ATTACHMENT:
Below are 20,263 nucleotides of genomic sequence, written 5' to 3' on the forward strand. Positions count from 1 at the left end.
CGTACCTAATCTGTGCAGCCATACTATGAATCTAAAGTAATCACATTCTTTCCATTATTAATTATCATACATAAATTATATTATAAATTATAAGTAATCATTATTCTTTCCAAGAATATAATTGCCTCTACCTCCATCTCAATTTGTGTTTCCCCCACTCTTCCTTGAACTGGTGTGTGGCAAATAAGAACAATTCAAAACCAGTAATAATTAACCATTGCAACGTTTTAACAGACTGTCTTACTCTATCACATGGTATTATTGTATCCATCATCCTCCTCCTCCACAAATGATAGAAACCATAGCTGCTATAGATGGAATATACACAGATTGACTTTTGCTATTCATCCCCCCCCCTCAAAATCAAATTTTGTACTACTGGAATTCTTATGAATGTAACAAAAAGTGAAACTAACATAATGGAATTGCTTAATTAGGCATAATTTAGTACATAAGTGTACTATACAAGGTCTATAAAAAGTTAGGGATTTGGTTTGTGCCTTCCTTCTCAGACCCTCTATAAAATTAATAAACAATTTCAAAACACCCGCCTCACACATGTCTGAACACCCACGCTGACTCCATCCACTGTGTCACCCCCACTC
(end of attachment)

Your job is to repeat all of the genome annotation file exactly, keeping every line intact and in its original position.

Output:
Below are 20,263 nucleotides of genomic sequence, written 5' to 3' on the forward strand. Positions count from 1 at the left end.
CGTACCTAATCTGTGCAGCCATACTATGAATCTAAAGTAATCACATTCTTTCCATTATTAATTATCATACATAAATTATATTATAAATTATAAGTAATCATTATTCTTTCCAAGAATATAATTGCCTCTACCTCCATCTCAATTTGTGTTTCCCCCACTCTTCCTTGAACTGGTGTGTGGCAAATAAGAACAATTCAAAACCAGTAATAATTAACCATTGCAACGTTTTAACAGACTGTCTTACTCTATCACATGGTATTATTGTATCCATCATCCTCCTCCTCCACAAATGATAGAAACCATAGCTGCTATAGATGGAATATACACAGATTGACTTTTGCTATTCATCCCCCCCCCTCAAAATCAAATTTTGTACTACTGGAATTCTTATGAATGTAACAAAAAGTGAAACTAACATAATGGAATTGCTTAATTAGGCATAATTTAGTACATAAGTGTACTATACAAGGTCTATAAAAAGTTAGGGATTTGGTTTGTGCCTTCCTTCTCAGACCCTCTATAAAATTAATAAACAATTTCAAAACACCCGCCTCACACATGTCTGAACACCCACGCTGACTCCATCCACTGTGTCACCCCCACTC